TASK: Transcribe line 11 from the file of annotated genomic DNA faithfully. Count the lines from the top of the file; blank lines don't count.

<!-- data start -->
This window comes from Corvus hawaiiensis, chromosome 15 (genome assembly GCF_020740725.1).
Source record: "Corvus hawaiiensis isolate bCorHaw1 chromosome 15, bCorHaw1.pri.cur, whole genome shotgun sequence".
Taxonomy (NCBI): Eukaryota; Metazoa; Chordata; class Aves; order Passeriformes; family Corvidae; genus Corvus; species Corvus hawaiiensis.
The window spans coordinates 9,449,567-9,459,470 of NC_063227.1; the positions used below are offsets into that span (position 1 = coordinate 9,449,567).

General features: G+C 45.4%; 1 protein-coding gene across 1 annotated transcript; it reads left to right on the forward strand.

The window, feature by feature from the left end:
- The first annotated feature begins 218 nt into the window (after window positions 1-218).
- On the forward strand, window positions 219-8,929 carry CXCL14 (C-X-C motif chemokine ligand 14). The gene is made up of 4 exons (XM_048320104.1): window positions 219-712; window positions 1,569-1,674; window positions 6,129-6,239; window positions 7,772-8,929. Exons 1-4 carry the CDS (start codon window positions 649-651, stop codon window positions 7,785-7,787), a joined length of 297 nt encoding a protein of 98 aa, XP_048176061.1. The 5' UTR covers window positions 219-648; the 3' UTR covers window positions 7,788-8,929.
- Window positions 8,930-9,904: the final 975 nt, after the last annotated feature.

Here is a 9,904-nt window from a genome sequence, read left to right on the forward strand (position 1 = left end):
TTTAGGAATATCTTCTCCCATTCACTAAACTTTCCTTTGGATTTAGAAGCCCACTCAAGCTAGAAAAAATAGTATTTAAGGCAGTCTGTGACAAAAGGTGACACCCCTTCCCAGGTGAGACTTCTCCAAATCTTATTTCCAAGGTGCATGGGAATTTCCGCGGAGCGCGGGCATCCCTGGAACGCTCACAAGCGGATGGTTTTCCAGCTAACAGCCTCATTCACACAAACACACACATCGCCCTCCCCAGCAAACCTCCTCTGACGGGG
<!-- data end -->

TTTAGGAATATCTTCTCCCATTCACTAAACTTTCCTTTGGATTTAGAAGCCCACTCAAGCTAGAAAAAATAGTATTTAAGGCAGTCTGTGACAAAAGGTGACACCCCTTCCCAGGTGAGACTTCTCCAAATCTTATTTCCAAGGTGCATGGGAATTTCCGCGGAGCGCGGGCATCCCTGGAACGCTCACAAGCGGATGGTTTTCCAGCTAACAGCCTCATTCACACAAACACACACATCGCCCTCCCCAGCAAACCTCCTCTGACGGGG